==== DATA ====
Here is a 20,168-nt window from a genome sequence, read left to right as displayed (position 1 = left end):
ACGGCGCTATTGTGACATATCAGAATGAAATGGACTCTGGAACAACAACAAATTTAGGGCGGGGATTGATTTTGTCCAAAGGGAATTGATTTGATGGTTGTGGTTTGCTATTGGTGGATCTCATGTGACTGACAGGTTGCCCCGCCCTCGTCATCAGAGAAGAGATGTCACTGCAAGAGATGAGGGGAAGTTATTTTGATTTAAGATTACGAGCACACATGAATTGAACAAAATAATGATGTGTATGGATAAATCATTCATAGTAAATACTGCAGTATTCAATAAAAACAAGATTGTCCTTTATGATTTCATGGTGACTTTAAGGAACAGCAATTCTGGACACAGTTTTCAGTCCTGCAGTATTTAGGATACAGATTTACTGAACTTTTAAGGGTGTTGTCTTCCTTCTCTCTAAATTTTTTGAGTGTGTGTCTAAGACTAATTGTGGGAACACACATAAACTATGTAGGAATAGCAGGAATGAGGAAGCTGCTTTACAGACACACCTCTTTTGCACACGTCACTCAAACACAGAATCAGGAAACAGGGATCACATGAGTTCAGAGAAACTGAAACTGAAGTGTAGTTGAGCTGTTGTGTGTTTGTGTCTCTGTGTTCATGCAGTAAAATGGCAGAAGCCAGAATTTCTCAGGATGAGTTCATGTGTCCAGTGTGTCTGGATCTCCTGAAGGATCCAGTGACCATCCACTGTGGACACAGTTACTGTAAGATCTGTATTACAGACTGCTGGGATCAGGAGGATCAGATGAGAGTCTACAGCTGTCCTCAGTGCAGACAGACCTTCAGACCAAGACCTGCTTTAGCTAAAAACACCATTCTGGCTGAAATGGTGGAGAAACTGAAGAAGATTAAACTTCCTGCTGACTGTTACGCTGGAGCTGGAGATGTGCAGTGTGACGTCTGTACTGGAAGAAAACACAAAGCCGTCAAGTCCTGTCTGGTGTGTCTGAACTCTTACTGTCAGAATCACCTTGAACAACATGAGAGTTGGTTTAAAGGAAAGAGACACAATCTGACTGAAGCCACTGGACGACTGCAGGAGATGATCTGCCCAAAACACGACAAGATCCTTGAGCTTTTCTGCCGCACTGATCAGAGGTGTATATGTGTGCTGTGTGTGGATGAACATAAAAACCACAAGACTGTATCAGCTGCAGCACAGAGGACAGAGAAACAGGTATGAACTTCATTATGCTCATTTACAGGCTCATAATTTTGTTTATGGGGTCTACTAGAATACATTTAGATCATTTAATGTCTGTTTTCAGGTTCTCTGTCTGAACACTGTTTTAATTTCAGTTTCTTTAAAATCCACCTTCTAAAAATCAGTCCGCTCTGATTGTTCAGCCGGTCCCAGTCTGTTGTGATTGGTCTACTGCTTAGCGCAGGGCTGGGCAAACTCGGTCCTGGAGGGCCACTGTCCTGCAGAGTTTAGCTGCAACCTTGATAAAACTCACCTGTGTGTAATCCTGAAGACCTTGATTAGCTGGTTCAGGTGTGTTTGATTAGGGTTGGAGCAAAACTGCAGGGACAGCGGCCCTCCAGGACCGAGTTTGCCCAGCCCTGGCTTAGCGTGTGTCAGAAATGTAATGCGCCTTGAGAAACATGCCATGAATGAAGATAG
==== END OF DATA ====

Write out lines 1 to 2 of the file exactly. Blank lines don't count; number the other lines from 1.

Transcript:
Here is a 20,168-nt window from a genome sequence, read left to right as displayed (position 1 = left end):
ACGGCGCTATTGTGACATATCAGAATGAAATGGACTCTGGAACAACAACAAATTTAGGGCGGGGATTGATTTTGTCCAAAGGGAATTGATTTGATGGTTGTGGTTTGCTATTGGTGGATCTCATGTGACTGACAGGTTGCCCCGCCCTCGTCATCAGAGAAGAGATGTCACTGCAAGAGATGAGGGGAAGTTATTTTGATTTAAGATTACGAGCACACATGAATTGAACAAAATAATGATGTGTATGGATAAATCATTCATAGTAAATACTGCAGTATTCAATAAAAACAAGATTGTCCTTTATGATTTCATGGTGACTTTAAGGAACAGCAATTCTGGACACAGTTTTCAGTCCTGCAGTATTTAGGATACAGATTTACTGAACTTTTAAGGGTGTTGTCTTCCTTCTCTCTAAATTTTTTGAGTGTGTGTCTAAGACTAATTGTGGGAACACACATAAACTATGTAGGAATAGCAGGAATGAGGAAGCTGCTTTACAGACACACCTCTTTTGCACACGTCACTCAAACACAGAATCAGGAAACAGGGATCACATGAGTTCAGAGAAACTGAAACTGAAGTGTAGTTGAGCTGTTGTGTGTTTGTGTCTCTGTGTTCATGCAGTAAAATGGCAGAAGCCAGAATTTCTCAGGATGAGTTCATGTGTCCAGTGTGTCTGGATCTCCTGAAGGATCCAGTGACCATCCACTGTGGACACAGTTACTGTAAGATCTGTATTACAGACTGCTGGGATCAGGAGGATCAGATGAGAGTCTACAGCTGTCCTCAGTGCAGACAGACCTTCAGACCAAGACCTGCTTTAGCTAAAAACACCATTCTGGCTGAAATGGTGGAGAAACTGAAGAAGATTAAACTTCCTGCTGACTGTTACGCTGGAGCTGGAGATGTGCAGTGTGACGTCTGTACTGGAAGAAAACACAAAGCCGTCAAGTCCTGTCTGGTGTGTCTGAACTCTTACTGTCAGAATCACCTTGAACAACATGAGAGTTGGTTTAAAGGAAAGAGACACAATCTGACTGAAGCCACTGGACGACTGCAGGAGATGATCTGCCCAAAACACGACAAGATCCTTGAGCTTTTCTGCCGCACTGATCAGAGGTGTATATGTGTGCTGTGTGTGGATGAACATAAAAACCACAAGACTGTATCAGCTGCAGCACAGAGGACAGAGAAACAGGTATGAACTTCATTATGCTCATTTACAGGCTCATAATTTTGTTTATGGGGTCTACTAGAATACATTTAGATCATTTAATGTCTGTTTTCAGGTTCTCTGTCTGAACACTGTTTTAATTTCAGTTTCTTTAAAATCCACCTTCTAAAAATCAGTCCGCTCTGATTGTTCAGCCGGTCCCAGTCTGTTGTGATTGGTCTACTGCTTAGCGCAGGGCTGGGCAAACTCGGTCCTGGAGGGCCACTGTCCTGCAGAGTTTAGCTGCAACCTTGATAAAACTCACCTGTGTGTAATCCTGAAGACCTTGATTAGCTGGTTCAGGTGTGTTTGATTAGGGTTGGAGCAAAACTGCAGGGACAGCGGCCCTCCAGGACCGAGTTTGCCCAGCCCTGGCTTAGCGTGTGTCAGAAATGTAATGCGCCTTGAGAAACATGCCATGAATGAAGATAG